All the modules follow Microsoft’s familiar look and those already using Microsoft Dynamics CRM will immediately recognise the look and feel of Dynamics 365.
The Sales module looks just like the Sales module within CRM and the same with the Customer Service module. While some modules will look like they did, others will be new, such as the new Marketing module, which will be based on Adobe Marketing but won’t be available until Spring 2017. Other modules will be built upon relatively recent Microsoft acquisitions, such as the Project Service module and the Field Service module (FieldOne).
Navigating between modules is simple thanks to the Dynamics 365 App Launcher - Office 365 customers will recognise this from the new Office 365 App Launcher. This allows you to quickly switch between and search apps, customise what you see and gives the ability to pin apps, as you can see below:
A key focus for Microsoft has always been its flexibility and customisation on the .NET platform – taking CRM and turning it into XRM (anything relationship management). Previously this extensibility has been on a developer or IT pro level – customising and integrating the CRM platform to fit with individual business needs.
Dynamics 365 is continuing to improve this as well as introducing new ‘powerful extensibility capabilities’ through PowerApps and Microsoft Flow. Rather than allowing adaption at an IT pro level, these tools give end users (or ‘power users’ as they note) the ability to build composite applications and workflows that can work across data in Dynamics 365 as well as data outside of Dynamics 365. This is thanks to the new Common Data Model which unites data stored within Dynamics 365 and Office 365 and uses connectors to connect to data outside of Microsoft services, such as Twitter and Dropbox and gateways to connect to on-premise data.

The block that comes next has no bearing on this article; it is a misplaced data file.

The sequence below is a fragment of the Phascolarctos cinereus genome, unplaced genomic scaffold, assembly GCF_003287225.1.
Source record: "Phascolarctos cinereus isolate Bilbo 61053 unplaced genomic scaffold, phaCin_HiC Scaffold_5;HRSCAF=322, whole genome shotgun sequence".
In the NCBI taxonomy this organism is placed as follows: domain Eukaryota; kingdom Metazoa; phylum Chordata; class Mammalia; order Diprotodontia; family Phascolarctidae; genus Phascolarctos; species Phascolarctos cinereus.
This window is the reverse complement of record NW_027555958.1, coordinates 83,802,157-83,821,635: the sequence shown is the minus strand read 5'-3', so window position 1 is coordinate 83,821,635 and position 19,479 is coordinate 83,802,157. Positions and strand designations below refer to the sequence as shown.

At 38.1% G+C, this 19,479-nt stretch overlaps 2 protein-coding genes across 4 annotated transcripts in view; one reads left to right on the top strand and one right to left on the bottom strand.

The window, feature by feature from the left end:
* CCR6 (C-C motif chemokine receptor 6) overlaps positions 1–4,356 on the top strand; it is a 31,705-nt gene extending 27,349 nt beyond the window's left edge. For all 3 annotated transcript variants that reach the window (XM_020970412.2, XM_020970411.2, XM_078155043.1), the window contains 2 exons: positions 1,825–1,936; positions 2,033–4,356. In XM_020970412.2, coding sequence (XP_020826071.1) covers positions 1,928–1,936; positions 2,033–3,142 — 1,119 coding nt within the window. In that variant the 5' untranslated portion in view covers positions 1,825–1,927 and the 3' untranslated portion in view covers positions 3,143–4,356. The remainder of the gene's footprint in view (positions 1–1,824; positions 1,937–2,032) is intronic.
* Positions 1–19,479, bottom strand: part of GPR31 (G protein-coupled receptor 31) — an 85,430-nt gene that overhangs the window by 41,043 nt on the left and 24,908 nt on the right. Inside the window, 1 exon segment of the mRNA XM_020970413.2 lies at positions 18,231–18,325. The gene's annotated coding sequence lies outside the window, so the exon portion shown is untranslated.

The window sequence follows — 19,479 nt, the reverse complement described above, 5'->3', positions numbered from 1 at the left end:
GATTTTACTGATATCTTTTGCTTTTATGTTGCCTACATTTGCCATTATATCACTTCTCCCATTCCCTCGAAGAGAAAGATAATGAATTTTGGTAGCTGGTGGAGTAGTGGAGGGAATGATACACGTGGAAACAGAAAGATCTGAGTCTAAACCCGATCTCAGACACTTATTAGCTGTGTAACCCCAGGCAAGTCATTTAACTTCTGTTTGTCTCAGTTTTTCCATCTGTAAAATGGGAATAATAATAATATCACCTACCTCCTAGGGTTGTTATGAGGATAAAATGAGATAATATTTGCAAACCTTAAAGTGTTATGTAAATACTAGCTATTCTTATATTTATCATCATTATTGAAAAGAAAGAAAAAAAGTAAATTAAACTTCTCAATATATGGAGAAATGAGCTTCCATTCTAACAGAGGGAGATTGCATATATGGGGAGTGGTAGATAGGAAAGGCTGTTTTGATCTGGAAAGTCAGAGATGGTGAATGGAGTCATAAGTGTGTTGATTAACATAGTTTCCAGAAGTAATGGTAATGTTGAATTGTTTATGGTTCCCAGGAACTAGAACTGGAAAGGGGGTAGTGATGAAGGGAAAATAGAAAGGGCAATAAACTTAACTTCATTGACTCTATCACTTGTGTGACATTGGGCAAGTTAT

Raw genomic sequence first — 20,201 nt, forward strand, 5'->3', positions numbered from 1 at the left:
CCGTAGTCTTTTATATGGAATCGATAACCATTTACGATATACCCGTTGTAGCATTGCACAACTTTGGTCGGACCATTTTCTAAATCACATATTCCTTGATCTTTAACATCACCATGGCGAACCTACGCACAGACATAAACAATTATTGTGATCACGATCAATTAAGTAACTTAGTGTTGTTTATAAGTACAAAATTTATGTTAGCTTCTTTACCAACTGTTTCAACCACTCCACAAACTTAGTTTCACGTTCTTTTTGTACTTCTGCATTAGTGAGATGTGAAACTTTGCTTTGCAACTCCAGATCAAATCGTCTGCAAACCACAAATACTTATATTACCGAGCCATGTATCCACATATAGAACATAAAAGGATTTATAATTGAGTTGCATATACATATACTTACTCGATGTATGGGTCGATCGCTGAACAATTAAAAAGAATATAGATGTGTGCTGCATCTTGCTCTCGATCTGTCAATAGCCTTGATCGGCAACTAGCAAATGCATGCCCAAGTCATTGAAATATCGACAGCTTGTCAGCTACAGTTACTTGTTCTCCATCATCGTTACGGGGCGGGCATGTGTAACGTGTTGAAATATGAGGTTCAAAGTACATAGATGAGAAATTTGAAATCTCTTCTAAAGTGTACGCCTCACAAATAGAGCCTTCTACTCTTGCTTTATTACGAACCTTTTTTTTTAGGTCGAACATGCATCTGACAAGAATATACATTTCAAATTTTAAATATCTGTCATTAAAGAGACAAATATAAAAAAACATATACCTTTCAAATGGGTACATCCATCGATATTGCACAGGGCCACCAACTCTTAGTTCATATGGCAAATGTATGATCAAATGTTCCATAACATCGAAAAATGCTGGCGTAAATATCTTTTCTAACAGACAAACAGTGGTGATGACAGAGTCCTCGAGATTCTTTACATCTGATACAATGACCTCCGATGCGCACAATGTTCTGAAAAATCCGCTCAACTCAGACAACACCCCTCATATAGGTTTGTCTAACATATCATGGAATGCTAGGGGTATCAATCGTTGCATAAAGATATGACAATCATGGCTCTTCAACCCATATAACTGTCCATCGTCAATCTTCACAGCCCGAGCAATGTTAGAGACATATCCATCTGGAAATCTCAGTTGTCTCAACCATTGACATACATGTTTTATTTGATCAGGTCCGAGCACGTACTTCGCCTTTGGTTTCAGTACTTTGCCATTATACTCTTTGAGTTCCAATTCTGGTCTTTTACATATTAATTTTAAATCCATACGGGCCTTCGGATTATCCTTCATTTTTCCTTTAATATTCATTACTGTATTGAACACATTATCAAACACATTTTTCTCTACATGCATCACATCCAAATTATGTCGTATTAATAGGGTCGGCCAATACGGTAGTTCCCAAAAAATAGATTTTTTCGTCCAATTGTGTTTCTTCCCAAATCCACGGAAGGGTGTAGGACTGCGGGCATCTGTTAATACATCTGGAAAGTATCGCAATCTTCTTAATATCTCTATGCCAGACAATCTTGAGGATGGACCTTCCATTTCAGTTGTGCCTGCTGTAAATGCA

To find out more about these tools, have a look at our article “PowerApps, Flow and the Common Data Model: How it fits together” here.
While there has been some trepidation around the disappearance of ‘CRM’ Dynamics 365 does not mean that CRM is gone; it has just evolved. Combining CRM and ERP is a key step for Microsoft to provide a unified experience and bring their business applications together. This has allowed them to now bring together their business applications under Dynamics 365 and their business productivity solutions under Office 365 – and then allow the two to integrate easily.
Microsoft’s plan has been to break down silos of information so users don’t have to go in and out of different products – they regularly cite how it wastes time, but it’s also simply frustrating and gives a poor user experience. The first look of Dynamics 365 shows a unified and simple user experience that looks fantastic.
This article originally appeared on the Chorus website "What is Dynamics 365? An overview and visuals"